Dave Barry

Lost in space

(This classic Dave Barry column was originally published May 17, 1998.)

I think I might know where the missile launcher is.

I'm referring here to the $1 million missile launcher that our armed forces apparently misplaced, according to a recent audit of the U.S. government (motto: ''We Do Have a Motto, But We Don't Know Where It Is''). You might have missed the news stories about this audit, which didn't get a whole lot of media attention.

Way back in 1994, Congress decided that there should be a complete audit of the entire federal government. This seemed like a good idea, since the U.S. government -- which is the fourth-largest financial entity in the world behind Bill Gates and your electrician -- had not been audited for (this is the truth) more than 200 years. The reason Congress did not get around to ordering an audit any sooner is that it has been extremely busy with its primary functions, which are 1) spending money; 2) declaring National Cottage Cheese Appreciation Week; and 3) authorizing the IRS to hammer taxpayers for inadequate record-keeping.

As you can imagine, the federal audit was a huge job. The auditors spent thousands and thousands of hours at the U.S. Government Records Facility, which is a 1,400-foot-long shoebox containing an estimated 139 billion receipts and what are believed to be George Washington's original teeth. When the auditors were finally finished, they released a report that contained a number of alarming findings, including these:

--It turns out that both ''Lewis'' and ''Clark'' were actually the same person, and he never got farther west than New Jersey.

--Although, according to the U.S. Constitution, there are supposed to be nine members of the Supreme Court, a detailed search of the premises, including under all the desks, turned up only five.

--In one three-month period, the Task Force on Reinventing the Government spent, without any formal authorization or supporting documentation, $141 million on party hats.

--North Dakota is missing. ''We think Canada took it,'' stated the auditors, ''but every time we called up there to ask about it, they just laughed and hung up the phone.''

Now I have some good news and some bad news. The good news is, I made up the preceding audit findings. The bad news is, the real audit findings are worse. I am NOT referring to the finding that the government has no idea what happened to billions and billions of dollars.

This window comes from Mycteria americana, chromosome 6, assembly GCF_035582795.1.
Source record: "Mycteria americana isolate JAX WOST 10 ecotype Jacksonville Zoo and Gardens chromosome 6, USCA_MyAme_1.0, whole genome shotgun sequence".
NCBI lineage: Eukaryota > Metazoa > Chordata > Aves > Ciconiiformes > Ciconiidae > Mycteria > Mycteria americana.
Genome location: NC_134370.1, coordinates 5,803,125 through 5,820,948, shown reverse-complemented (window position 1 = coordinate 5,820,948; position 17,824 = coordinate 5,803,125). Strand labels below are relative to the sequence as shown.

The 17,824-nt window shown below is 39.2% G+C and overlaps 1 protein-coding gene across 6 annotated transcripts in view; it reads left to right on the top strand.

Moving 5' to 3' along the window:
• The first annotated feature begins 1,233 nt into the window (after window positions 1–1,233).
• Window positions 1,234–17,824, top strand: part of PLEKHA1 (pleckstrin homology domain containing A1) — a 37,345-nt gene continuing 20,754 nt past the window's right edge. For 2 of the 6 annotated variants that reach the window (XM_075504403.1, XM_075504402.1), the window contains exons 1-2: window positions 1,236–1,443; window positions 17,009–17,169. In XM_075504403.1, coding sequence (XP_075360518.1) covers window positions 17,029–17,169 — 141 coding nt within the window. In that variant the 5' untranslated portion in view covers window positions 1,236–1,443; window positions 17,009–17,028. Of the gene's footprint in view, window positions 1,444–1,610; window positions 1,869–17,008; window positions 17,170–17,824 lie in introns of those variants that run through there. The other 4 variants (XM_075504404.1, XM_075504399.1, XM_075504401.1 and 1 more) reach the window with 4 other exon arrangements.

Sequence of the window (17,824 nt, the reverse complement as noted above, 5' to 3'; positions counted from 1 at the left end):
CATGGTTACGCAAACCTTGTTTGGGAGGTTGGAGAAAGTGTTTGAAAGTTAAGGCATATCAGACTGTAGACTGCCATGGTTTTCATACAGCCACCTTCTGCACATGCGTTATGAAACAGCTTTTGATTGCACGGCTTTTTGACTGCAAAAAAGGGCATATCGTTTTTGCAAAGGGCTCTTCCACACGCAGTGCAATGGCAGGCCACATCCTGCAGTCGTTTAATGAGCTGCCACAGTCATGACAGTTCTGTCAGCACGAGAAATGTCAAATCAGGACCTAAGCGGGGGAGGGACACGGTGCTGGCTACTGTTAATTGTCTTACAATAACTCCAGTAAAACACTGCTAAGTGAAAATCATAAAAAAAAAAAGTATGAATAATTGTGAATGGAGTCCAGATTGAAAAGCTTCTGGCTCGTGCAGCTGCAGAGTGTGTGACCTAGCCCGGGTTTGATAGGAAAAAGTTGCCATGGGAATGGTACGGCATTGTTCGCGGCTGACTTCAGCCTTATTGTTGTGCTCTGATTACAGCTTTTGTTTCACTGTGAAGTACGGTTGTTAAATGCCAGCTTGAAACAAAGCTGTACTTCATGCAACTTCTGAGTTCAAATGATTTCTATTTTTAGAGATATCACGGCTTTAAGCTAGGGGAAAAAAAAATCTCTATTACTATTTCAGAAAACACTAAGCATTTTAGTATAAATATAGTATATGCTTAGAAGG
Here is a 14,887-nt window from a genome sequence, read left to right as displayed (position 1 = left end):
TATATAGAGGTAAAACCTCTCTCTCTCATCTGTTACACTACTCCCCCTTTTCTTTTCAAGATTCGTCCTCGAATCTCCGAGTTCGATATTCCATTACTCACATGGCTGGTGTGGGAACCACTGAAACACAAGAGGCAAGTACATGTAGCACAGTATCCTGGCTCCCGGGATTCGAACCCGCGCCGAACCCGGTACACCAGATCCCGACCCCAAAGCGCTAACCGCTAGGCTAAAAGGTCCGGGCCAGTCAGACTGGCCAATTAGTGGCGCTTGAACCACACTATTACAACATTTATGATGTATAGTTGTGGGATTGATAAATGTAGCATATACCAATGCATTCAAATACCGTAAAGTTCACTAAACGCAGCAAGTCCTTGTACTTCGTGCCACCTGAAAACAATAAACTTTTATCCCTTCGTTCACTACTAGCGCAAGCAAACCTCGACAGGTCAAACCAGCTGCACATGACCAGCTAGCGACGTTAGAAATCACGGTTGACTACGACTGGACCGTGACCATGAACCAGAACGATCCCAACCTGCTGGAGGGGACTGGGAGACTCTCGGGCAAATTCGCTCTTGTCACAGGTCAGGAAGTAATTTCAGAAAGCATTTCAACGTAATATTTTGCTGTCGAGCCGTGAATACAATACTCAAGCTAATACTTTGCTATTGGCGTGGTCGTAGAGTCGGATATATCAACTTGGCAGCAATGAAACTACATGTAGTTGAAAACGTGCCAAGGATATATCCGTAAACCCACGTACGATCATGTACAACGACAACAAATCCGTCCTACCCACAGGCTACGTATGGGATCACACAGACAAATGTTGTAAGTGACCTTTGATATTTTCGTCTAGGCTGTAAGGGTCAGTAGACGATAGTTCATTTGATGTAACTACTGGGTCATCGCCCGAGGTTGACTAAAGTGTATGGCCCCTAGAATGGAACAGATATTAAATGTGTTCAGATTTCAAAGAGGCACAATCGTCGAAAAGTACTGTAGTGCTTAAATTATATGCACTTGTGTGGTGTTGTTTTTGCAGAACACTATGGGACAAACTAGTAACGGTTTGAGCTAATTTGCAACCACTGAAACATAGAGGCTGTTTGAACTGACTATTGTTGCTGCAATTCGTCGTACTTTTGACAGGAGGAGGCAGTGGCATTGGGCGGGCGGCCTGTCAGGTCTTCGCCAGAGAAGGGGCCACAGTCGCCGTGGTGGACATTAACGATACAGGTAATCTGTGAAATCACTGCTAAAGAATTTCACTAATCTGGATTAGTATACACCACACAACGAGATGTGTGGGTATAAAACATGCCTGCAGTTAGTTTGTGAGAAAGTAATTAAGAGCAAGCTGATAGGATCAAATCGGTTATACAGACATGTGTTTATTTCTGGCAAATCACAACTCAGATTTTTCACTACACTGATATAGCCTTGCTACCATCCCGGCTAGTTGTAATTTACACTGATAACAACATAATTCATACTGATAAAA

That is totally understandable. When you're sucking in and spewing out money as fast as the federal government, you have to expect that here and there a billion dollars is going to fall between the cracks. I bet if federal employees took just a few minutes out of their work schedules to look around, they would quickly find a lot of this so-called ''lost'' money.

FIRST FEDERAL EMPLOYEE: OK, I'll just check behind the cushions of this federal employee's lounge sofa here and ... Hey, here's some! Looks like a total of, let me see, two ... three ... four ... Wow! It's $17 million!

SECOND FEDERAL EMPLOYEE: So THAT'S what happened to it!

So I'm confident that the money is around somewhere. What has me concerned is the auditors' finding that the federal government apparently also has lost track of some fairly large items, including -- and I am not making these missing items up -- a $1 million Army missile launcher, two $4 million Navy engines for fighter aircraft, two large Navy tugboats costing $875,000 each and a $460,000 floating crane.

Now, in any organization you're going to have people stealing pens, paper clips, etc. But security has to be pretty darned lax for somebody to walk off with a tugboat.

GUARD: Hey, what's that gigantic bulge under your overcoat with a smokestack sticking out?

THIEF: This? Nothing.

GUARD: OK, then.

What concerns me is, what if we have a defense emergency, and we need these missing items? Are we going to scare the enemy if our fighter pilots have to sit on the runway in engineless planes and make fighter-plane noises with their mouths? Also, if the government doesn't know where its crane is, what ELSE doesn't it know? For example, I was in Washington, D.C., recently, and I walked past a huge building that said ''Department of the Interior''; then a short while later, I walked past ANOTHER huge building that said ''Department of the Interior.'' This has to be a mistake. Why would we need TWO Departments of the Interior? We only have one Interior! Unless we've lost THAT, too.

So I think the government should stop whatever else it's doing until it finds all this missing property. I think a good place to start looking would be my garage. There's a LOT of stuff in there, and I have no idea what most of it is; it would not surprise me one bit if there was a missile launcher in there somewhere. So I say to the government: Come and get it! And while you're here, please take these Supreme Court justices, because they're starting to smell.